Wheat is the most important crop in the world in terms of area harvested (220 million hectares in 2014). The main types of cultivated wheat are the hexaploid bread wheat (T. aestivum), and tetraploid durum wheat (T. turgidum). Other types of wheat, such as einkorn, emmer and spelt, are still grown on a more limited scale in some regions, though interest has been increasing of late.
The earliest forms of domesticated wheat originated in southeast Turkey. From there, the crop spread to the Near East (9000 BP). The dispersal of the crop into Europe occurred through Greece (8000 BP). It reached the Balkans, the Danube, and southern Europe by 7000 BP. Wheat was brought to China through Iran and Central Asia (3000 BP), and it entered Africa through Egypt. The Spanish introduced the crop to Mexico in the 16th century.
Wheat is conserved as seeds. Over 560,000 accessions are held among 40 different collections, as described in the global ex situ conservation strategy for wheat, rye and triticale.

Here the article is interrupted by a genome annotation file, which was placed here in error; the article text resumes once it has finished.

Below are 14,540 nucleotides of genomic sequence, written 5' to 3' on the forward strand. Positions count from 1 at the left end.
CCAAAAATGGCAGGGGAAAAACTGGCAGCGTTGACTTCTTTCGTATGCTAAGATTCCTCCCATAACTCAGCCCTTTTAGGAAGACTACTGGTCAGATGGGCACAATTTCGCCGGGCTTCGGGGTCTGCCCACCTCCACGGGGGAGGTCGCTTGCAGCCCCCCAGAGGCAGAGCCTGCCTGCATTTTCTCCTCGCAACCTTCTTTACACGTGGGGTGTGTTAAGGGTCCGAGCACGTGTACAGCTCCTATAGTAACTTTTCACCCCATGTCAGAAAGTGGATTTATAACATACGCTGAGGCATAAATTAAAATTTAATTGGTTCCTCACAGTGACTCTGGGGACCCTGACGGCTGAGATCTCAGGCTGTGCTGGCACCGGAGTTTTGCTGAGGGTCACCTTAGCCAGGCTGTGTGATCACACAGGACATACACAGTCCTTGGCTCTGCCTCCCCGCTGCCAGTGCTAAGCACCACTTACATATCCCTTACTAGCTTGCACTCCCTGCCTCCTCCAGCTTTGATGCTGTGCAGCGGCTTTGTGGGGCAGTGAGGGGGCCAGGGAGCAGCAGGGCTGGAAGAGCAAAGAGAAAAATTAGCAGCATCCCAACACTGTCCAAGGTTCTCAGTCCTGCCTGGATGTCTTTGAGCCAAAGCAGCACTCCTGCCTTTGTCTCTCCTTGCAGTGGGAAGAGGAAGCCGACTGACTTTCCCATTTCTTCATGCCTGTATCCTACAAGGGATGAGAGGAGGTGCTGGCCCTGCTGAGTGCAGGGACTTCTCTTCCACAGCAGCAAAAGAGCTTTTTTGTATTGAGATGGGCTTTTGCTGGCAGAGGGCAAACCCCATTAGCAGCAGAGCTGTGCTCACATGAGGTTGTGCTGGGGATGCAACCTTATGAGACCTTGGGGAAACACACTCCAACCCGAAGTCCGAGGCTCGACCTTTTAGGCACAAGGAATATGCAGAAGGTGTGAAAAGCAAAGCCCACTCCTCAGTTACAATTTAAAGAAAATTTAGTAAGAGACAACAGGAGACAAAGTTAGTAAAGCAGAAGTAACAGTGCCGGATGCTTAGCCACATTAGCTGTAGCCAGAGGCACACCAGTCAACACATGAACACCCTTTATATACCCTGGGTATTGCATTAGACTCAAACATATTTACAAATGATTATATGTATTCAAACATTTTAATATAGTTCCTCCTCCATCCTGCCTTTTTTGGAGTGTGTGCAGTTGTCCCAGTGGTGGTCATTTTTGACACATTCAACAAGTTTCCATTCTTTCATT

Almost 320,000 wheat accessions are visible on Genesys. Nearly 23% of these are landraces, and about 7% are wild relatives. The International Maize and Wheat Improvement Center (CIMMYT) hosts the largest wheat collection in the world, followed by the USDA-ARS genebanks, the Australian Grains Genebank and ICARDA.
Wheat is expected to be negatively impacted by climate change. Due to its importance in diets and livelihoods, a global effort led by CIMMYT is harnessing the genetic diversity of wheat to produce more resilient, productive and nutritious varieties.